This article is intended to be the first in a series of Steelhead Fly Fishing. Entire volumes have been written on the subject, so this article will not go into much specific detail. For those searching the most detailed information we encourage you to read one of many great books written on the subject. Or find an experienced steelhead fly fisher to go out with. If worse comes to worse going out alone in true pioneering spirit will teach you. Those of you wanting the hottest tip will be better off calling your buddy, local guide or fly shop. However, if you are a beginner or thinking of beginning, or a seasoned veteran looking to catch perhaps a new idea or remember a lost one, we hope this series will be of value.
Steelies are a noble evolution of the Rainbow Trout. They are born in fresh water streams (at least the wild steelies are) where they imprint everything from water chemistry to natural occurring food sources. The Steelhead life cycle is about as varied and complicated as fish can get. They can spend anywhere from 1 to 4 years in freshwater before going to sea and 1 to 4 years at sea. Steelies are native to the Pacific once occurring from the Asiatic coast to Southern Alaska and originally down to the Tijuana River. Now they only reach as far south as Central California.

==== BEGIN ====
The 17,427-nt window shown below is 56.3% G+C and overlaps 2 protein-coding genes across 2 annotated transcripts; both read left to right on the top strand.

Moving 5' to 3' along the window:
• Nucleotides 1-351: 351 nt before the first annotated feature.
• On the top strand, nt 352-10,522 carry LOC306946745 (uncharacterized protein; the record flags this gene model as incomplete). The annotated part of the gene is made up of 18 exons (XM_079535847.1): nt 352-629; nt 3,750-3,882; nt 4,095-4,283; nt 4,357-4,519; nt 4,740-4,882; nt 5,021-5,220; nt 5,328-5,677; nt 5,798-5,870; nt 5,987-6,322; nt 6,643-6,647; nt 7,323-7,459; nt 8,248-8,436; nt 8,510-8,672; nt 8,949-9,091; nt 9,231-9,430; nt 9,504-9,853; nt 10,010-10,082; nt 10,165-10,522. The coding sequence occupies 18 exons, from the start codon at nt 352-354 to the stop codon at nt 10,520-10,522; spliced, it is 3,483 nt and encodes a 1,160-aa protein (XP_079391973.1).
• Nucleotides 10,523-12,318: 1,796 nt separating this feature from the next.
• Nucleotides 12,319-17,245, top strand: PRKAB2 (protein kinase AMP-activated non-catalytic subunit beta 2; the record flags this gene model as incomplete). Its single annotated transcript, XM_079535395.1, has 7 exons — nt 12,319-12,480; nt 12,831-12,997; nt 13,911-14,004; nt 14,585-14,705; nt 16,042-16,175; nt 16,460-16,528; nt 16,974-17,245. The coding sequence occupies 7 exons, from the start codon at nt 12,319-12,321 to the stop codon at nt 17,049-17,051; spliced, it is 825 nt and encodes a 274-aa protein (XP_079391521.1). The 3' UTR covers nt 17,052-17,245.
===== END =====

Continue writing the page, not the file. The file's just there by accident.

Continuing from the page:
To say Steelhead have been successfully planted in the Great Lakes, is like saying Microsoft is a success story. Great Lakes steelhead fly fishing can be incredible, and not more passionate fly fishers can be found anywhere in the world. Great Lakes steelhead live entirely in freshwater, and migrate up the tributaries to duplicate the spawning behavior of the Pacific Steelhead.
Steelhead are imprinted to return in the summer or winter runs. And in those two basic runs there can be 'A' runs or 'B' runs or even more. While summer runs see the steelhead entering the river in the summer and the run continues through fall, usually spawning in early to mid-winter. Precise dates are very hard to gauge with steelhead preferring to enter rivers when the water is clean and cold, sometimes they can hole up for weeks at the mouths waiting for a summer rain.
Then there is a winter run where the fish enter the river in early winter to early spring and spawning sometime in that time frame. The Great Lakes Steelhead generally enter the river in early fall, especially in Pennsylvania, and fishing can be done in fall, winter and spring. Rivers can have both runs in fact most rivers close to the ocean do. Pacific winter steelhead generally do not travel as far inland as summer runs.
Steelhead fly fishing is becoming more and more popular and with good reason. When conditions are ideal a ‘chromer’ will smash a fly and treat the fly angler to a treat that is hard to duplicate. When steelhead enter the river we are getting them at their biological prime. Loaded with survival instincts that include territorial and sexual aggression, they can rip into your fly and go off on a terror of a run, which will often leave the uninitiated limp lined and open mouthed. But the angler will be hooked. If you live in an area that is lucky enough to feature this great fish, do yourself a favor and go give them a try.
In upcoming articles we will delve more deeply into techniques of inducing strikes from this terrific game fish.